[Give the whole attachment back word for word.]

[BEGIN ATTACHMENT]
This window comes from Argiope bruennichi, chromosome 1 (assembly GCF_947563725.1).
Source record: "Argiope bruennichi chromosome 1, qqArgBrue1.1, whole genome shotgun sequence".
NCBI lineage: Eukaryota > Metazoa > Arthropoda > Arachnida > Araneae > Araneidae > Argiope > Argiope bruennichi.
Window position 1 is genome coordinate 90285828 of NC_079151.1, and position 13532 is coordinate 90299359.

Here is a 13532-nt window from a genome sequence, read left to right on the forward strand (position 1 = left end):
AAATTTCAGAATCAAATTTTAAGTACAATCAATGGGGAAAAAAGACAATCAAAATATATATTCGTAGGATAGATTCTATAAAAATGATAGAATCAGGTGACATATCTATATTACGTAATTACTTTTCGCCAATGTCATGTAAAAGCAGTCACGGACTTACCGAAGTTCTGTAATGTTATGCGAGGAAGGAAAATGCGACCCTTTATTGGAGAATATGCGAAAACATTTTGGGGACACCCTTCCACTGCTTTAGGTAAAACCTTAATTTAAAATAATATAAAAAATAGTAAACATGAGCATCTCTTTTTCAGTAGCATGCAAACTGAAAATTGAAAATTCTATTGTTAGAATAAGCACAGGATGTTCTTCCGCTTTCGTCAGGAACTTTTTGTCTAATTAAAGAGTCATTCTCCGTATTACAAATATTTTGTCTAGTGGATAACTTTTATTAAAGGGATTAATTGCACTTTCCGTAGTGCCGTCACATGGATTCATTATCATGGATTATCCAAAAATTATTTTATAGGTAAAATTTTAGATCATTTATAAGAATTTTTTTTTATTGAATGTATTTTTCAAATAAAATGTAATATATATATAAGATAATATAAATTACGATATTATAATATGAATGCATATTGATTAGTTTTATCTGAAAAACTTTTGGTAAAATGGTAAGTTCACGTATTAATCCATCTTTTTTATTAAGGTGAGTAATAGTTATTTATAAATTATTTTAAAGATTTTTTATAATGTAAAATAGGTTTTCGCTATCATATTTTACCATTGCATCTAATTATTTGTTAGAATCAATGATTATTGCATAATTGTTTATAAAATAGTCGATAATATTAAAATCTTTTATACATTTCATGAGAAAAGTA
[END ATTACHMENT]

This window comes from Argiope bruennichi, chromosome 1 (assembly GCF_947563725.1).
Source record: "Argiope bruennichi chromosome 1, qqArgBrue1.1, whole genome shotgun sequence".
NCBI lineage: Eukaryota > Metazoa > Arthropoda > Arachnida > Araneae > Araneidae > Argiope > Argiope bruennichi.
Window position 1 is genome coordinate 90285828 of NC_079151.1, and position 13532 is coordinate 90299359.

Here is a 13532-nt window from a genome sequence, read left to right on the forward strand (position 1 = left end):
AAATTTCAGAATCAAATTTTAAGTACAATCAATGGGGAAAAAAGACAATCAAAATATATATTCGTAGGATAGATTCTATAAAAATGATAGAATCAGGTGACATATCTATATTACGTAATTACTTTTCGCCAATGTCATGTAAAAGCAGTCACGGACTTACCGAAGTTCTGTAATGTTATGCGAGGAAGGAAAATGCGACCCTTTATTGGAGAATATGCGAAAACATTTTGGGGACACCCTTCCACTGCTTTAGGTAAAACCTTAATTTAAAATAATATAAAAAATAGTAAACATGAGCATCTCTTTTTCAGTAGCATGCAAACTGAAAATTGAAAATTCTATTGTTAGAATAAGCACAGGATGTTCTTCCGCTTTCGTCAGGAACTTTTTGTCTAATTAAAGAGTCATTCTCCGTATTACAAATATTTTGTCTAGTGGATAACTTTTATTAAAGGGATTAATTGCACTTTCCGTAGTGCCGTCACATGGATTCATTATCATGGATTATCCAAAAATTATTTTATAGGTAAAATTTTAGATCATTTATAAGAATTTTTTTTTATTGAATGTATTTTTCAAATAAAATGTAATATATATATAAGATAATATAAATTACGATATTATAATATGAATGCATATTGATTAGTTTTATCTGAAAAACTTTTGGTAAAATGGTAAGTTCACGTATTAATCCATCTTTTTTATTAAGGTGAGTAATAGTTATTTATAAATTATTTTAAAGATTTTTTATAATGTAAAATAGGTTTTCGCTATCATATTTTACCATTGCATCTAATTATTTGTTAGAATCAATGATTATTGCATAATTGTTTATAAAATAGTCGATAATATTAAAATCTTTTATACATTTCATGAGAAAAGTA